Introverts don’t always wear a sign on their forehead calling them out and in fact, they themselves may not even be aware of their introverted nature. Having this type of personality isn’t about being shy or socially awkward. In fact, according to Dr. Martin Olsen Laney, psychotherapist and the author of The Introvert Advantage, this is a basic temperament and “it affects everything in your life.”

Even though you may truly enjoy the company of friends and being around others, which may lead you to believe that you are more extroverted, recognizing your individual style can help you regulate your emotions and even assist you in being more productive. Some people get energy from being in the presence of others, while there are those who, over a period of time, are left feeling drained.

Some interesting fun facts about most introverts:

– They tend to be great public speakers but terrible at mingling. They can stand before a crowd of hundreds and speak, either impromptu or rehearsed, quite adeptly but when they have to socialize with that same crowd they can become anxious and even withdrawn.

– They like an easy escape route. When they travel on public transportation or go to the theater, they tend to sit away from others or on the aisle. They don’t like to get boxed in.

– Being with others for a long period of time can ultimately be draining for an introvert and so they need solitary time to recharge. If they don’t get this sort of time they often zone out.

– They tend to have a keen eye for detail. While the extrovert may be able to handle a great deal of stimuli coming at them all at once, the introvert gets overwhelmed. Instead of focusing on the big noisy picture they hone in on the small details and are able to commit them to memory more skillfully than the extrovert.

– A study conducted in Japan in 2006 actually showed that introverts have lower blood pressure than extroverts!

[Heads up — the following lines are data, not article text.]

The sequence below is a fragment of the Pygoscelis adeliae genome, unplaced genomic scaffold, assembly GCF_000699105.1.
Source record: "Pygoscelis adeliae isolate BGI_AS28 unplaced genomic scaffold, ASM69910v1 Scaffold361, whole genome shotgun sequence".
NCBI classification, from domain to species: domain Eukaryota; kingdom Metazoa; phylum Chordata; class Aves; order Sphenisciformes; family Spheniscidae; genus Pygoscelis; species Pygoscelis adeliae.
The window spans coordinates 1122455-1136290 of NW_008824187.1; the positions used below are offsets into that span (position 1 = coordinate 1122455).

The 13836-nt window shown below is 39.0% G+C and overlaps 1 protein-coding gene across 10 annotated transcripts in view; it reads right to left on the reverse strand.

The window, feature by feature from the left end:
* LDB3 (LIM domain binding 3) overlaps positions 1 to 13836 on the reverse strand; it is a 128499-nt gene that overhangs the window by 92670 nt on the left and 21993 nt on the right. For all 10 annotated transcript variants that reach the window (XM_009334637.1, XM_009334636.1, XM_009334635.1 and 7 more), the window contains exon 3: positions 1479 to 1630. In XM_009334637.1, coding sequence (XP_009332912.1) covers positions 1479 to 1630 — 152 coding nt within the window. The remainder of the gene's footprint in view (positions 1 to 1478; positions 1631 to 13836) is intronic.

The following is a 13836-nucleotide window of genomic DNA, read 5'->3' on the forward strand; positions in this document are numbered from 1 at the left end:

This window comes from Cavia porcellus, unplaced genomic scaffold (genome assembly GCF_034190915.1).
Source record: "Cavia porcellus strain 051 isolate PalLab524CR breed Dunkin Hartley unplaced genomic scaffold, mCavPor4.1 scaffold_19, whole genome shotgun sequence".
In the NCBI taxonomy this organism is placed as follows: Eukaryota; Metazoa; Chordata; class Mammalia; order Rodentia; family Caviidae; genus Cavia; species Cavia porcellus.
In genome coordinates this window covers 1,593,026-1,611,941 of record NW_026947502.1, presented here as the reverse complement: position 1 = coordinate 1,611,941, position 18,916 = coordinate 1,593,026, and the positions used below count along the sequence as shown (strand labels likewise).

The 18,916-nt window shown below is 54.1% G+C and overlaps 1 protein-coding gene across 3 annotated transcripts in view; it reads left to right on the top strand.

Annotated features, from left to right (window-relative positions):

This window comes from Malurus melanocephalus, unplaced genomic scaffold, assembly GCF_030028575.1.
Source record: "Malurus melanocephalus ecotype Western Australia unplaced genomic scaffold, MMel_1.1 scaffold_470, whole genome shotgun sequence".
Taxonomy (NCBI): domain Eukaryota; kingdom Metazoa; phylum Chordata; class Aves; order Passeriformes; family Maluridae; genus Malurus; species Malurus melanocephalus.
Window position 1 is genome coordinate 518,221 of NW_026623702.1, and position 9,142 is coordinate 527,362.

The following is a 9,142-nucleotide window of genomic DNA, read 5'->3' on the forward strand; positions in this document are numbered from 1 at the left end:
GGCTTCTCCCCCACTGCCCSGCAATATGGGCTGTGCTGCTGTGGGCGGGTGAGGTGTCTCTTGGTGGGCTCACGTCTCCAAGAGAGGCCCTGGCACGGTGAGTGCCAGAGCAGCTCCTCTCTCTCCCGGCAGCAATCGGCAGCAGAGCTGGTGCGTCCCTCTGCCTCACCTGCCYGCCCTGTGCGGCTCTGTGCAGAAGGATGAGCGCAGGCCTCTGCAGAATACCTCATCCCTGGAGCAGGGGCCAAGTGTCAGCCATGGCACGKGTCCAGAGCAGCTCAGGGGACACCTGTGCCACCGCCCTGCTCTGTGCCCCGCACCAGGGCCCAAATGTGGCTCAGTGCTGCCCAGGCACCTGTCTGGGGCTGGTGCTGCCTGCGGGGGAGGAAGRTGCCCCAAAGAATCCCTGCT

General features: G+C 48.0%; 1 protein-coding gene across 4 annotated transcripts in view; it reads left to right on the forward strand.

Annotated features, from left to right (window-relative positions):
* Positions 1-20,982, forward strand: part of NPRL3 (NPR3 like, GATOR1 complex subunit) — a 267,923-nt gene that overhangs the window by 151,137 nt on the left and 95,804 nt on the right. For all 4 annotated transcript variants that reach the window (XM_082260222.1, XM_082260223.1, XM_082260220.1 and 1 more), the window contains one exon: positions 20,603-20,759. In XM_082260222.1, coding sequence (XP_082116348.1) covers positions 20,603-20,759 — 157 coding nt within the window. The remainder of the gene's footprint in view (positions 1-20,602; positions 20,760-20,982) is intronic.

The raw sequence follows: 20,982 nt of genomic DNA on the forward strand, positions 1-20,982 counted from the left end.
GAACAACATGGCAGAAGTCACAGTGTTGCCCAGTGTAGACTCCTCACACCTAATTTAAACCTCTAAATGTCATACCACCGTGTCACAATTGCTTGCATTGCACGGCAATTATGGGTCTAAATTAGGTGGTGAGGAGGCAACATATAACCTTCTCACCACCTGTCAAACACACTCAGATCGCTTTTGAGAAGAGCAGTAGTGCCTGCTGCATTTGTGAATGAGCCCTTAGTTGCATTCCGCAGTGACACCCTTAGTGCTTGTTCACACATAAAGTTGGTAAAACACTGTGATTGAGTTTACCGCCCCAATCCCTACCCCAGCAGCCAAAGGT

– Most introverts find writing a good way to sort out their thoughts and many famous writers, as well as performers, describe themselves as introverted.

Many of the traits associated with having an introverted personality type are based on an internal process and not on what the outside world sees. So often parents, and later spouses, tell these individuals to work harder in social situations. As kids many of them were labeled as shy and in the long run ended up acting shy as a result. Shyness and introversion are not the same things. These labels and criticisms can leave people feeling badly about themselves and wishing they were more like their extroverted friends. This is unfortunate and need not be the case.

The sooner a person learns to embrace their unique style of interacting and processing information the more self-confident they will be. Recognizing the many advantages to being an introvert, and clarifying what it actually means, can help people feel more empowered in social situations and freer to be themselves. If you identify with some of the above descriptors then learn to honor your need to recharge with some solo downtime so you can be fully present when you are interacting socially. Thankfully, the world is made up of all different types of people, each having something unique to contribute.

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